Ode to Apollo’s Peony
Apollo drew back his bowstring and loosed an arrow, sighing as it soared passed the target and punched into a distant tree.
“Brother,” Artemis laughed, “Where is your head today? It most certainly isn’t in our game.”
“It makes you wonder what he is thinking about, sister.” Aphrodite watched Apollo shrewdly, brow furrowing. She’d seen that look on his face before.
Apollo let another arrow fly, this time hitting the edge of the target. He huffed out a sigh of frustration and flung his bow aside, storming off down the forest path.
Artemis looked at Aphrodite and shrugged, bending down to retrieve the fallen bow before plucking the arrows from the target.
Aphrodite silently followed her half-brother’s footsteps through the forest, determined to find out what he was doing, sure he was keeping a secret.
Eventually the forest opened out into a glade, a lake in the middle, a group of nymphs—the Naiads—at the edge, all vying for the attention of the god.
He wasn’t interested in any of them, instead looking out towards a rocky outcropping in the centre of the lake where another nymph sat, blatantly ignoring Apollo as she idly combed out her long blonde curls with her fingers and weaving flowers around her crown.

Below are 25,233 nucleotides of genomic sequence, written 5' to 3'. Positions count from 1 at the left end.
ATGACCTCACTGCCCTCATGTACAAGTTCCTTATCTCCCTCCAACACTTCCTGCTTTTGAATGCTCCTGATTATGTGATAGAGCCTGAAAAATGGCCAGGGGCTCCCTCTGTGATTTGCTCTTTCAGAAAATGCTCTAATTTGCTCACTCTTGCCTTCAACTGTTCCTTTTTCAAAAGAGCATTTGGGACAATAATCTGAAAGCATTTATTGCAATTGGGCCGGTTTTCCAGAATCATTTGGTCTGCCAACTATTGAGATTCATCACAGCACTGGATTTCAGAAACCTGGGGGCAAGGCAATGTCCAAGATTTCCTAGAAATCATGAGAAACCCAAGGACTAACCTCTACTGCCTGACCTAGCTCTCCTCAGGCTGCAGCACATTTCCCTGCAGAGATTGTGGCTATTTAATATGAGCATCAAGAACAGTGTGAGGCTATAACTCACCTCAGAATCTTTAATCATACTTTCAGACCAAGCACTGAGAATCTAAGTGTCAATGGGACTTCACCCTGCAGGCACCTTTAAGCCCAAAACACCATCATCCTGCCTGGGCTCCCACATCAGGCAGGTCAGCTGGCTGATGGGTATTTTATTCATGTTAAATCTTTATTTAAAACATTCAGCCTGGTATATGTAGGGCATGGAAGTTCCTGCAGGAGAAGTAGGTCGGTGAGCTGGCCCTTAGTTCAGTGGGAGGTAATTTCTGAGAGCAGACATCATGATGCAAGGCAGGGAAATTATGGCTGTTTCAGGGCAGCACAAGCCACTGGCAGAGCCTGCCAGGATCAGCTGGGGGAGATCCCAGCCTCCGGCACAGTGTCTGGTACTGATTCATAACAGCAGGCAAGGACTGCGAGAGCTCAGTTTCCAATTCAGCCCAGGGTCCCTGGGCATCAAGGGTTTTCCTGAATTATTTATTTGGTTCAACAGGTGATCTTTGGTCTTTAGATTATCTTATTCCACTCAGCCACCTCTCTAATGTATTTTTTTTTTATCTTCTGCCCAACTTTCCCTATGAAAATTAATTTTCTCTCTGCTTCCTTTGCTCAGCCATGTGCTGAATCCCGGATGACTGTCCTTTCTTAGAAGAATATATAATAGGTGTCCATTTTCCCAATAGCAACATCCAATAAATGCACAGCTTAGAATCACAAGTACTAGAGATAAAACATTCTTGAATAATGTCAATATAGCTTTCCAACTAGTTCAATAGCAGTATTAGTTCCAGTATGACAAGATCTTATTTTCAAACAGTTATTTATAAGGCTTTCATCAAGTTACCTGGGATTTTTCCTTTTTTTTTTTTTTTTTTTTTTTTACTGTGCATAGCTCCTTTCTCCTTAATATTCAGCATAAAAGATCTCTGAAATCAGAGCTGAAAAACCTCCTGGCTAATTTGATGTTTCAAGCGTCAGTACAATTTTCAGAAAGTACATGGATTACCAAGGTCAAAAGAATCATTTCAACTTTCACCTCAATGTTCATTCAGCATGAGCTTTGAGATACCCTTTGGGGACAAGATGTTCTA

“Paeonia,” cried Apollo, “Why won’t you speak to me? My love for you is boundless.”
The nymph turned her back on him.
“Paeonia, your hair is like spun gold, sparkling in the sunlight. Won’t you come to me?”
Paeonia coyly glanced over her shoulder. She gave him a gentle smile.
“Your beauty is greater than that of my sister, Aphrodite. Won’t you come to me, Paeonia?”
His words angered Aphrodite. No one was as beautiful as she. In a fit of anger she pointed at Paeonia with all her godly magic and sent a command.
There was a brilliant white flash over the island. When it cleared a single pink peony swayed in the middle of the island. Apollo’s cry of anguish filled the air.